Local developer De Rito Partners bought Scottsdale Pavilions for $88 million and is planning a major makeover of the languishing shopping center at Indian Bend Road and Loop 101.
The 1.1 million-square-foot open-air shopping center will get a $10 million face-lift and up to 150,000 square feet worth of additional stores to start, said Chuck Carlise, president of De Rito Partners Development.
The company plans to hold several community sessions to find out what else the center’s neighbors want there in the long term, he said.
De Rito envisions more stores, offices and possibly a hotel on the 135-acre property that, despite its name, is actually on Salt River Pima-Maricopa Indian Community land, stretching from the Scottsdale border to the Pima Freeway.
The purchase price includes the long-term land lease rights for the Indian-owned property as well as the sprawling shopping center.
Indian land can’t be sold, but the Salt River community can extend land leases to developers for up to 65 years, said B. Bobby Ramirez, Salt River’s director of community development.The center’s new owners plan to spend at least $25 million on the makeover, but Carlise expects the tab to be significantly higher.
Work on the first phase could begin in the next three months, he said.
The Salt River community is thrilled with the plans, Ramirez said.
“De Rito adds an energy that hasn’t been there for some time,” he said. “They are going to do a comprehensive face-lift, increase the footprint, provide a whole new opportunity (for retail and other amenities) for consumers to enjoy. It will pay off tremendously. And it will tie in nicely with other economic development we’re working on in the (Loop) 101 corridor.”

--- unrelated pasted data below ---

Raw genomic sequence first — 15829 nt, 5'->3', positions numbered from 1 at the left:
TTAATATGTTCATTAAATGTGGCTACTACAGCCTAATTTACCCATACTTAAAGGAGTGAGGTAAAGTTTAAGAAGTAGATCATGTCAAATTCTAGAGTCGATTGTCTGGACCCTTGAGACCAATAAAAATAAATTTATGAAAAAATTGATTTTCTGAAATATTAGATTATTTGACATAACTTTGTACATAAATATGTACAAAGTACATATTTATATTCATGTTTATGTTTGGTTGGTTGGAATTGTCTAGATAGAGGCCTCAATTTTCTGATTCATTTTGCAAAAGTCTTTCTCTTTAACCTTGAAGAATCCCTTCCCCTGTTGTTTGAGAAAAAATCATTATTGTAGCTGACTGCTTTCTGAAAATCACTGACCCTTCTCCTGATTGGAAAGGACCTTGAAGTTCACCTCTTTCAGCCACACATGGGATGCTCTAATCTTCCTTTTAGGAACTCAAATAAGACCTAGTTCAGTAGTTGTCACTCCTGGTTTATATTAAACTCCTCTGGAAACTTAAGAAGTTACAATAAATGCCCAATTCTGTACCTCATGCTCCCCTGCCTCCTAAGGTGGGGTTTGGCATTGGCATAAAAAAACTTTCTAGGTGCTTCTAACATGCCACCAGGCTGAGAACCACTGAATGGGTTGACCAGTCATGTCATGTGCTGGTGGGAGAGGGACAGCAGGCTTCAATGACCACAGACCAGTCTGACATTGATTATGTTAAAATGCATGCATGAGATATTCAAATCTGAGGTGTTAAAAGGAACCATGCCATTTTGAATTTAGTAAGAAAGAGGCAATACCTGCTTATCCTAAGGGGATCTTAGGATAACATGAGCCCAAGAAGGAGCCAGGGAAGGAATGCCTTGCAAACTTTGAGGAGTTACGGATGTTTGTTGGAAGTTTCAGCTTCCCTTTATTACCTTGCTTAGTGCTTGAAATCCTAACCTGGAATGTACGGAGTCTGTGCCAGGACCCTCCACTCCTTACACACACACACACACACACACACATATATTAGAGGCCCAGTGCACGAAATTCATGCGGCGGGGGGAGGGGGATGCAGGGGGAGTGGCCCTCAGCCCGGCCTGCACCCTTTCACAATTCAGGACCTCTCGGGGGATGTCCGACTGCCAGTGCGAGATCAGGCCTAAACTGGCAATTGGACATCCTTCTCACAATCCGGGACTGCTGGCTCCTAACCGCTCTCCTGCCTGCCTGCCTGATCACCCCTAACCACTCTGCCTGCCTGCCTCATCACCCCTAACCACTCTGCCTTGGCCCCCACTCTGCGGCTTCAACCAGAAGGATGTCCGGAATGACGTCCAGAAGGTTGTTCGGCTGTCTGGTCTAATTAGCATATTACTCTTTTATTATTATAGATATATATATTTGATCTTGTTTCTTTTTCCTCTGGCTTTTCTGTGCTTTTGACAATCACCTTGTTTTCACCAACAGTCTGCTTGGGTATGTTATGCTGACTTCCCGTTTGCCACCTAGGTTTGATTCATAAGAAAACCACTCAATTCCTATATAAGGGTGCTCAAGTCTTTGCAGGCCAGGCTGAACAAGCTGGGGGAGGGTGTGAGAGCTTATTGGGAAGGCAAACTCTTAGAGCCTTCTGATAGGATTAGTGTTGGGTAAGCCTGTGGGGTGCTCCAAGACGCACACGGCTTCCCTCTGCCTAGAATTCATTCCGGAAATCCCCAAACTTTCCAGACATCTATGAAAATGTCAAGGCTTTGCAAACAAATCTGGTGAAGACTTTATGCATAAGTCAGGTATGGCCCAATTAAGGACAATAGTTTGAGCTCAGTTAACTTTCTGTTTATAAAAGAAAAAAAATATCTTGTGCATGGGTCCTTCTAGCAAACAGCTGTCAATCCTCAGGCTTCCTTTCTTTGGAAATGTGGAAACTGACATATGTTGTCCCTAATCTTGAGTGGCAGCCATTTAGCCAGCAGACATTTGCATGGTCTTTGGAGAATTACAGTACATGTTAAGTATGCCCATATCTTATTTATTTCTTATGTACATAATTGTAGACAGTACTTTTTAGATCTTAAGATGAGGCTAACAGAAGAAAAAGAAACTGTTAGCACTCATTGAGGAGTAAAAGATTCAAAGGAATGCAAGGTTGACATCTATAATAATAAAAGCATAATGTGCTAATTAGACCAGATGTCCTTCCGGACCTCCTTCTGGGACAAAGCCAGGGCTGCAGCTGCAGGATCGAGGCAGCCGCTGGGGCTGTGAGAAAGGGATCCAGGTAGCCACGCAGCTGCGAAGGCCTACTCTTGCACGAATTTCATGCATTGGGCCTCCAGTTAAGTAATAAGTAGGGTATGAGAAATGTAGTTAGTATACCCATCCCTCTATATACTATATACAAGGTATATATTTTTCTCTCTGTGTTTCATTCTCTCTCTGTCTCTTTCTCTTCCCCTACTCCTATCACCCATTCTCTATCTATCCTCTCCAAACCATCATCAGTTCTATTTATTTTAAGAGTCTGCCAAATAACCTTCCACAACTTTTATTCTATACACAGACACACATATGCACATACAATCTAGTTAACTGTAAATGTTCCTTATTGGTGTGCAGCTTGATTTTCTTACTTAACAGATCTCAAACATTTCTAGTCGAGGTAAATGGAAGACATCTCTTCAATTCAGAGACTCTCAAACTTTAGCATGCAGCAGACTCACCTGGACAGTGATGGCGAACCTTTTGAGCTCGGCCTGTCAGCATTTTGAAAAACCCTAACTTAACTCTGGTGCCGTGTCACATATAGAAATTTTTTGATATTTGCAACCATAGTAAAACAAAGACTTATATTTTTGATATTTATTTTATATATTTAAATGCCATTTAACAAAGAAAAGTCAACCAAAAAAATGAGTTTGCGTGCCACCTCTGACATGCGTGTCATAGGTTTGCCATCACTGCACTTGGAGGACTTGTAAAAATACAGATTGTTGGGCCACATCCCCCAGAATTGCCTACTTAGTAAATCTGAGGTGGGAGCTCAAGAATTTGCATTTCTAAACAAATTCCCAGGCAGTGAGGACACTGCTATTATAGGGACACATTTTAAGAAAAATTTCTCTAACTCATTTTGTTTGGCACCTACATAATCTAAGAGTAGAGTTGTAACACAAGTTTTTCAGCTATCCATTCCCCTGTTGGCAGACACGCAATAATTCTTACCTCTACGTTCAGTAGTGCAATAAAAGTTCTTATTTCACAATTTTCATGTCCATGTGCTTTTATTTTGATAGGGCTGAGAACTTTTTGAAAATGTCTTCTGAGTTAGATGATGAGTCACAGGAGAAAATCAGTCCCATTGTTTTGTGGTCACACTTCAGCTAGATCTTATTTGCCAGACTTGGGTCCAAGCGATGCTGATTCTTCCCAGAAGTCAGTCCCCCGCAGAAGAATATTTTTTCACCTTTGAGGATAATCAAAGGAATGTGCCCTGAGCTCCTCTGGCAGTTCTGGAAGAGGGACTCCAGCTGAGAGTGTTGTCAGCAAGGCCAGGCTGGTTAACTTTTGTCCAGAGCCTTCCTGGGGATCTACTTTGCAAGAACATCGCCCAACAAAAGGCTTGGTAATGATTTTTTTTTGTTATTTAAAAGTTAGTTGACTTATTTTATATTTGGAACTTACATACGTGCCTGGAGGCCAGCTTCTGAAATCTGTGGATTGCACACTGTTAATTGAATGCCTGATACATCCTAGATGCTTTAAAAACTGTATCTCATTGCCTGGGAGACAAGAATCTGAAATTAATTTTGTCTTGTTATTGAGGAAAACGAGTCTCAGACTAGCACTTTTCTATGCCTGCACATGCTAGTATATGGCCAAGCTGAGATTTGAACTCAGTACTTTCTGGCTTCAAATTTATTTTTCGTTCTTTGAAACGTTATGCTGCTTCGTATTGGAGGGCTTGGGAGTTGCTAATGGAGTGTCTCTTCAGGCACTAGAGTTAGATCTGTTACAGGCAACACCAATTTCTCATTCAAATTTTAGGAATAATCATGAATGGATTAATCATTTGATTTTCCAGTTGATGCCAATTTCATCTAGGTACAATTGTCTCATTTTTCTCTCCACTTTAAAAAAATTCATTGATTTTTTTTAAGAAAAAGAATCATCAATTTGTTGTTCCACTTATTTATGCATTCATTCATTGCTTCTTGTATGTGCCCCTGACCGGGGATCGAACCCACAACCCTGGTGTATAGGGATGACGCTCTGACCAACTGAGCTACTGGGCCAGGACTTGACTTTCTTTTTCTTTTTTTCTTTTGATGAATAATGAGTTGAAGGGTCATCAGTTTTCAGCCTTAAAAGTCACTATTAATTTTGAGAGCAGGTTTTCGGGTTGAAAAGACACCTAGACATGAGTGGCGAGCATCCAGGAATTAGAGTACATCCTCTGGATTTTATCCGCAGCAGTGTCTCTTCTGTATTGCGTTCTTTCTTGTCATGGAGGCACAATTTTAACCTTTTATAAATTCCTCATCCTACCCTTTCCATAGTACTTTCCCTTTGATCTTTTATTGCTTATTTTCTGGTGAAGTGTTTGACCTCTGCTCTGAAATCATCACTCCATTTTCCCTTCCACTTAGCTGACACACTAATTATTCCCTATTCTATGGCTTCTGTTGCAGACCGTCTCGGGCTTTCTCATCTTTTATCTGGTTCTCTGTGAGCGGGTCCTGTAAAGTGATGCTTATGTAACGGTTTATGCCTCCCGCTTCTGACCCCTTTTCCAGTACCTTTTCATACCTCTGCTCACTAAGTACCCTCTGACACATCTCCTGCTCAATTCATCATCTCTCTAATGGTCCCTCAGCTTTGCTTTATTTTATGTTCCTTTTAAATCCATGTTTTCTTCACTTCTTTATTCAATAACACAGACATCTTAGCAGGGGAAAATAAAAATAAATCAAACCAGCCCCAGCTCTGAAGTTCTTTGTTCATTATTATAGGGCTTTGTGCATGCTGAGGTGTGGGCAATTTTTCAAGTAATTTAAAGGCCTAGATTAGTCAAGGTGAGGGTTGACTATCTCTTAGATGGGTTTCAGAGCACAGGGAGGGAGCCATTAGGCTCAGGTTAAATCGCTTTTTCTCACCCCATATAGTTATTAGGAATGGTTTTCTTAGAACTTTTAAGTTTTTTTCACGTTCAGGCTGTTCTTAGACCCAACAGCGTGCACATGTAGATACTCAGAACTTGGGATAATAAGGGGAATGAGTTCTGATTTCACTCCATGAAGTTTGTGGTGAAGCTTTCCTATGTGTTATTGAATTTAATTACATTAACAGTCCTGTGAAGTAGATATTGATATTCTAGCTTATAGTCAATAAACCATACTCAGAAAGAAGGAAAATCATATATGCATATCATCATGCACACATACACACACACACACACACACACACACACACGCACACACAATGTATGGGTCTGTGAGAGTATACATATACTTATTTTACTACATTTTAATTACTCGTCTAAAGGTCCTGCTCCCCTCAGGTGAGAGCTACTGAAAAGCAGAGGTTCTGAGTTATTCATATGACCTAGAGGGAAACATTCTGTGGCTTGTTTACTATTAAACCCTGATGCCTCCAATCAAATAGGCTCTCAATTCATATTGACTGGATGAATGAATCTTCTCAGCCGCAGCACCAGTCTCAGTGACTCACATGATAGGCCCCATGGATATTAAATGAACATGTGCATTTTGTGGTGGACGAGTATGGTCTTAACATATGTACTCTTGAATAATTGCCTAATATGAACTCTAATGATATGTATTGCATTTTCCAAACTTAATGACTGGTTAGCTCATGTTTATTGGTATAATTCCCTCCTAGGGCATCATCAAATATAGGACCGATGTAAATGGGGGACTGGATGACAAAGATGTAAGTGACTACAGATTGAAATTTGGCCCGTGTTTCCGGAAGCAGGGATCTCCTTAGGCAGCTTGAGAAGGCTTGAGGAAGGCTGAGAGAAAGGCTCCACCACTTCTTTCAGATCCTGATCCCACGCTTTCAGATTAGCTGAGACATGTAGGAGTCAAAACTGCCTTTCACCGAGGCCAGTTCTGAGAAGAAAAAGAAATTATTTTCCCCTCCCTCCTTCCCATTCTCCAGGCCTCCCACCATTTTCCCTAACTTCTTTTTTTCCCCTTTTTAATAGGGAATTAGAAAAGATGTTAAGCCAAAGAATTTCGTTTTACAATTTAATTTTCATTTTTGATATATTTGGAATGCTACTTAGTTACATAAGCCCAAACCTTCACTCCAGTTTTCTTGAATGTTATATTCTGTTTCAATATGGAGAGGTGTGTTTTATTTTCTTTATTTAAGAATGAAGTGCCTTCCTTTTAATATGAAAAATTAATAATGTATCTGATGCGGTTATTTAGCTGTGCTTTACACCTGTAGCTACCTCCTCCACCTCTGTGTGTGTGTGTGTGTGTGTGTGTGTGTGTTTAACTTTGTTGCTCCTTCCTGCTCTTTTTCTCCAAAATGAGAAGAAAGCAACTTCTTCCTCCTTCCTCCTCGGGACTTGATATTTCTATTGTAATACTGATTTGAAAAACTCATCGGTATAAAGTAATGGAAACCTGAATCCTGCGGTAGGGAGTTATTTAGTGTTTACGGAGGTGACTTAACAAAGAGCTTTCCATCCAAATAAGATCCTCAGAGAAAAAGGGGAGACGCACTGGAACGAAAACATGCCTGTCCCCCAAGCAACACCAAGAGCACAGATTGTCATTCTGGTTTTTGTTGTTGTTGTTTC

Scottsdale Pavilions was originally built in 1989 and was so successful from the start it doubled in size two years later. It was Arizona’s first so-called “power center,” a mall-sized outdoor shopping complex anchored by bunches of “big-box” retailers such as Target, Circuit City and Home Depot.
In fact, it was just the second power center in the United States, Carlise said.
Local developers, the Horlachers, teamed with emerging retail developer Vestar to build the new-style shopping center on Indian land when Scottsdale leaders at the time refused to allow it within the city’s boundaries.
When Scottsdale Pavilions opened, results were exactly the opposite of the expected upscale Scottsdale shoppers’ snub of big-box discounters.
Sales tax leaked from Scottsdale’s elegant shopping centers to Pavilions in such a torrent, city leaders scrambled to get power centers built quickly within city boundaries by dangling financial incentives to developers.
Three — Scottsdale Fiesta, at 90th Street and Shea Boulevard, and Scottsdale Towne Center and Sonora Village on opposing corners at Pima Road and Frank Lloyd Wright Boulevard — were under development within a couple of years.
The power center concept was so successful nationwide, it led to major revisions in the design of traditional malls.